I teach several courses that include questions about what is true, how we know what is true, and the like. A recurring theme is the fact that everyone has a perspective, a way of looking at life, a way of processing the raw data of reality that bombards us each day.
I remember learning about the beginning of the United States. My school days, when I learned such things, are long gone; but I remember among various influences the desire to be able to worship freely, without interference from the State. People who were religiously disenfranchised in Holland or in England found a place where they could worship according to their own conscience. The way that the United States encapsulated this religious freedom in the Constitution is one of our better moments. We have much to be ashamed of, and much to be proud of in our history. Enshrining religious freedom in the First Amendment and in our laws is one of our better actions.
Of course, the action has been interpreted in different ways throughout our history. Earlier in our life as a nation, the First Amendment functioned to prevent the new country making one denomination the official church of the new state. Americans who had left the established Church of England behind avoided establishing another church in their new country, even when it was the church of their own choice. More recently, as the United States becomes increasingly pluralist (religiously and culturally), the First Amendment has come to serve as a way to keep religion in general out of the public square.
The ACLU (American Civil Liberties Union) is well known for its activities in protecting the civil rights of Americans, often with respect to the First Amendment. A statement from its web page on religion is instructive:
"Some people, however, mistakenly use the word "public" when they really mean 'governmental.' This can be seen, for example, with Ten Commandments monuments. The right of churches and families to erect such monuments on their own property is constitutionally protected, regardless of whether it is public or private and regardless of whether someone is offended or not. A Christian cross that is fully visible from a public sidewalk is constitutionally protected when placed in front of a church. But if that same cross were moved across the street and placed in front of city hall, it would violate the Constitution. The issue is not 'religion in the public square' - as the rhetoric misleadingly suggests - but whether the government should be making decisions about whose sacred texts and symbols should be placed on government property and whose should be rejected."
I like what I see on the ACLU's web page. I agree with much that I find there. But their statement quoted above gets at the difficulty I feel. To express that difficulty, I digress into the history of my own church. The Brethren in Christ have roots going back to the Anabaptists, who began in Switzerland, Germany, and Holland at the end of the 16th Century. The Swiss Anabaptists in Zurich, Switzerland began as followers of Zwingli, and his movement against the Roman Catholic Church. I remember in seminary learning about the way that Zwingli and his young followers sought to purify the church in Zurich.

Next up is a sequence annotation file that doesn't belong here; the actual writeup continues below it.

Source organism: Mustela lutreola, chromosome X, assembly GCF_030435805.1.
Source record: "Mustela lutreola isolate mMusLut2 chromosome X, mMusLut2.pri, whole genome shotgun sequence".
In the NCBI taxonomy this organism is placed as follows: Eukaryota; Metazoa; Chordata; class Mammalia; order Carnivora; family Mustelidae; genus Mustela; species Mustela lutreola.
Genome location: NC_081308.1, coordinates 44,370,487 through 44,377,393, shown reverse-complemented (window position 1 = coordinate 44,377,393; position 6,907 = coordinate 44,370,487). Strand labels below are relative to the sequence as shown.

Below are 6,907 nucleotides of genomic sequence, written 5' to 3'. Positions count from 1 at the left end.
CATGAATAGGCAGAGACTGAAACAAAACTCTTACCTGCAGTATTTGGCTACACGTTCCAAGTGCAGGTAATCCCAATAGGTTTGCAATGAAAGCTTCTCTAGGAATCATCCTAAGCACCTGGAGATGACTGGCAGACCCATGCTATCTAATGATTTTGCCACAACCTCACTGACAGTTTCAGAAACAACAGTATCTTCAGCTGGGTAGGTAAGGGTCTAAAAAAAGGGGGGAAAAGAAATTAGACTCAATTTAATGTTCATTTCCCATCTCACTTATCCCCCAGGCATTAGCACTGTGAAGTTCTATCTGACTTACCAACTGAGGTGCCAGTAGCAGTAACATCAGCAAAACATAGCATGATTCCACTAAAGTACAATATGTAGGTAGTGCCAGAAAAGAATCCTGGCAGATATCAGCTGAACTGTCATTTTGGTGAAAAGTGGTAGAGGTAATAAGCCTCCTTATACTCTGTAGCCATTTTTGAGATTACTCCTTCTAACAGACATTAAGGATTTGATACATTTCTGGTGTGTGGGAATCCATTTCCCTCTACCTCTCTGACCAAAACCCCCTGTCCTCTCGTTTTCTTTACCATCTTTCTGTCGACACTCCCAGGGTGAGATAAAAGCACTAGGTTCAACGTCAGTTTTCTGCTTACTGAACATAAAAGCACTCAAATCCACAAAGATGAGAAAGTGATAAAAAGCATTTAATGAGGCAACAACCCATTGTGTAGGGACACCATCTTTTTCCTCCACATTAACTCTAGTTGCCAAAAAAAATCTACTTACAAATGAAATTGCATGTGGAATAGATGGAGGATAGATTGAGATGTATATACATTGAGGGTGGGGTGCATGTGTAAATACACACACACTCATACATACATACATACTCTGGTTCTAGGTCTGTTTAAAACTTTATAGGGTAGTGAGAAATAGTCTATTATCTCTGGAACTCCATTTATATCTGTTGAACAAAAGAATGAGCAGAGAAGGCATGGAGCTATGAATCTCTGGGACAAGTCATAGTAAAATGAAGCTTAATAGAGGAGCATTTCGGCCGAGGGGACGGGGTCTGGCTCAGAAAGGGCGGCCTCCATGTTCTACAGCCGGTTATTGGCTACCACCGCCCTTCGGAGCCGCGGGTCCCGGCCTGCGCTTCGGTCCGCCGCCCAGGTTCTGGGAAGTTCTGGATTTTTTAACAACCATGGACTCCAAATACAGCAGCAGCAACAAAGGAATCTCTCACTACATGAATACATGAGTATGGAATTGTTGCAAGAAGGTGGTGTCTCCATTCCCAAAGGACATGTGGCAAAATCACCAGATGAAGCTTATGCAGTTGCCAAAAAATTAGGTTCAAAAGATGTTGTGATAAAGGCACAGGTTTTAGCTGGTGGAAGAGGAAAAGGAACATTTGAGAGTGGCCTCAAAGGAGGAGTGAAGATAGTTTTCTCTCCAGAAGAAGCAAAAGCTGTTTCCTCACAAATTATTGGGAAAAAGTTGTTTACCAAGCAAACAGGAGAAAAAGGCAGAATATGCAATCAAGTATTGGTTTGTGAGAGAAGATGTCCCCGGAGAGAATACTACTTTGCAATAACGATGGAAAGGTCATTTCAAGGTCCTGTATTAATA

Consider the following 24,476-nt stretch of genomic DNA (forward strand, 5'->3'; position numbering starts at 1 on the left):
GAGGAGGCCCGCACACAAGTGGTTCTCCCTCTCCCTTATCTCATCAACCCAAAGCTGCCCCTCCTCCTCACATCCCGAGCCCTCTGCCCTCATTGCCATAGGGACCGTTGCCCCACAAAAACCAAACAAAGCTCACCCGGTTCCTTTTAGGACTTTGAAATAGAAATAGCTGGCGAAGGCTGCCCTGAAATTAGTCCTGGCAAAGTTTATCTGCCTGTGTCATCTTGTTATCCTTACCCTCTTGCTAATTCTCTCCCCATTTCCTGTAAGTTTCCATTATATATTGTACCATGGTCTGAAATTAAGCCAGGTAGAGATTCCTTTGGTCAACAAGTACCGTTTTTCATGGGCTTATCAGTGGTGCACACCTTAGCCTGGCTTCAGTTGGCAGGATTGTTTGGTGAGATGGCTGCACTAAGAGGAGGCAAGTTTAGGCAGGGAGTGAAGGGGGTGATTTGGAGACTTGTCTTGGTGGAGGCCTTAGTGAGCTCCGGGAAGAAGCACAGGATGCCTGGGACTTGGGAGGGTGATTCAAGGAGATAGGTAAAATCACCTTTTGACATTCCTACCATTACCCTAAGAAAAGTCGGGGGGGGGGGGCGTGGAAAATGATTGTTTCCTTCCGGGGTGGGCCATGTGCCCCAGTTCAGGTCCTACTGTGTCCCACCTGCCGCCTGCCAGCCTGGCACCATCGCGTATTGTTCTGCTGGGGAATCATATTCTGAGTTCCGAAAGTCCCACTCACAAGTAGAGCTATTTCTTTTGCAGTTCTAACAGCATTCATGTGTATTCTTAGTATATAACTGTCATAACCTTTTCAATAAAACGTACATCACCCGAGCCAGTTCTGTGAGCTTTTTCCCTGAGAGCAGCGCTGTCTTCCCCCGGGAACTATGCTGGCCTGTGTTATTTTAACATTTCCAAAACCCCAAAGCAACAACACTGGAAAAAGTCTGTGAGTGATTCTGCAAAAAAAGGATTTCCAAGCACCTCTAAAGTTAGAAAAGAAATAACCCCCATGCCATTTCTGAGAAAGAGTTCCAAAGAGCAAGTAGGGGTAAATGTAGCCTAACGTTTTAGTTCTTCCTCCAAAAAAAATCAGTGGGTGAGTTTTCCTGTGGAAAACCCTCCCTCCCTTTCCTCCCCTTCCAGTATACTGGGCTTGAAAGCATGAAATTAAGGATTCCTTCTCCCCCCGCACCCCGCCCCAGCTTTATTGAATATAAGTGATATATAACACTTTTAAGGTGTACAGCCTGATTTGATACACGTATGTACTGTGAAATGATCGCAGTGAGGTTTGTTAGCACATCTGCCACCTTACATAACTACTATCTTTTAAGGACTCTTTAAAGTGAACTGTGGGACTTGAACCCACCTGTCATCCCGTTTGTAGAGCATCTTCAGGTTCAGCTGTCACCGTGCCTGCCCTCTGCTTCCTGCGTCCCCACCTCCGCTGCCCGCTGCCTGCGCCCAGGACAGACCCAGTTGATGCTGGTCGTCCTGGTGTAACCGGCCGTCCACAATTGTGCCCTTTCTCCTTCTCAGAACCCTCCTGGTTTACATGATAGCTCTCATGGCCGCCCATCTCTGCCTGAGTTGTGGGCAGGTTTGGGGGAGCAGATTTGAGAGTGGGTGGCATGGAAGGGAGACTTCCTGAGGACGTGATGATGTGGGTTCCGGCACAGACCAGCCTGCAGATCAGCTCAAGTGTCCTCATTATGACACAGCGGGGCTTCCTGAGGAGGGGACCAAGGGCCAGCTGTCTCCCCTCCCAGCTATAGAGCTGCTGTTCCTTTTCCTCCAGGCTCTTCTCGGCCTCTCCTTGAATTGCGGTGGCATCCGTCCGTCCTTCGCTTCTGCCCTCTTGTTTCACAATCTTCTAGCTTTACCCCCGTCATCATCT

They cleaned out the decorations and symbols of the Roman church, scrubbing their sanctuary clean of all the religious symbols they could. There was one problem. The pulpit set in a clean sanctuary, with white walls and no other symbols, became a powerful new symbol, reflecting the new church's commitment to the preached word. The Anabaptists followed through on the power of the new symbol more consistently than did Zwingli, which became a basic cause of their own separation from him to form their own church.
In a similar way, a public square (or governmental square, in the ACLU terminology) scrubbed clean of religious symbols is itself a symbol of a particular religious commitment. The commitment to "no religion" is a commitment to secularism, in which secularism functions precisely as every religion always has.
One reason that some Christian conservatives have felt pushed out of public discourse in the United States (and in Canada, where I now live) is that they recognize, however vaguely, that their Christian religion has been supplanted by another religion. The problem is not that Christianity needs to be enfranchised, but that Secularism needs to be disenfranchised. What a genuinely free public/governmental square looks like is another question. In this essay I have tried to lay out a basic problem that operates within the USA and Canada, especially in the Academic community (where I make my living) and in that part of the public square which is controlled specifically by the government.
No new ideas here; just a problem to keep wrestling with: Whose religion does the country live by?